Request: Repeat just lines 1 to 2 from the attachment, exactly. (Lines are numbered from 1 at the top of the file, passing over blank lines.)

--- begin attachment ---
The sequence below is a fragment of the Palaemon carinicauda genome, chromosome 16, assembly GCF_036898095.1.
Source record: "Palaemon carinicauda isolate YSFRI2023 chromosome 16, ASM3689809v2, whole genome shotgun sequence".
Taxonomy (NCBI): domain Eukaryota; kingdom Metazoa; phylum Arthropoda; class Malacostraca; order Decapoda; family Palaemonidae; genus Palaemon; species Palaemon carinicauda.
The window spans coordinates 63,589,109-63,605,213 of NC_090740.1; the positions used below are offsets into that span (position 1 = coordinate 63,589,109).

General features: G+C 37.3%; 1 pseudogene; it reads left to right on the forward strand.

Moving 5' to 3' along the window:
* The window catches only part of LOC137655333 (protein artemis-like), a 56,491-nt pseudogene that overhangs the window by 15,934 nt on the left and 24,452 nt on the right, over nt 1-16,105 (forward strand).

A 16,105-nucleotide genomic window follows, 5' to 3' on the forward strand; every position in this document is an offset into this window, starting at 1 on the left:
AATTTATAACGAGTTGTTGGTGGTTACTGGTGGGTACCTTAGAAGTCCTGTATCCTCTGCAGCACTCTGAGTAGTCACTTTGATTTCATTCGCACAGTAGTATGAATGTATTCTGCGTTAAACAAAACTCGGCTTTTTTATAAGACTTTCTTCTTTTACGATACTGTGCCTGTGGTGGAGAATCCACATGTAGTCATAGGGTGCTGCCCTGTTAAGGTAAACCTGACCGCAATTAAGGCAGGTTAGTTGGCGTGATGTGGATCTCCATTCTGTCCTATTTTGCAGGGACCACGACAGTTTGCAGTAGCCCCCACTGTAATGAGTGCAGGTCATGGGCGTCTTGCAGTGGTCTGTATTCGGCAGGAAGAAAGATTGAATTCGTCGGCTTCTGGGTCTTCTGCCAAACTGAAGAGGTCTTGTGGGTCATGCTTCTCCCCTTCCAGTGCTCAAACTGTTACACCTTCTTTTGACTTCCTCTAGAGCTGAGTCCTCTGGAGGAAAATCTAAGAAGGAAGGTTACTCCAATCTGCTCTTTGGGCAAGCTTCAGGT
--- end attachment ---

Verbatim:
The sequence below is a fragment of the Palaemon carinicauda genome, chromosome 16, assembly GCF_036898095.1.
Source record: "Palaemon carinicauda isolate YSFRI2023 chromosome 16, ASM3689809v2, whole genome shotgun sequence".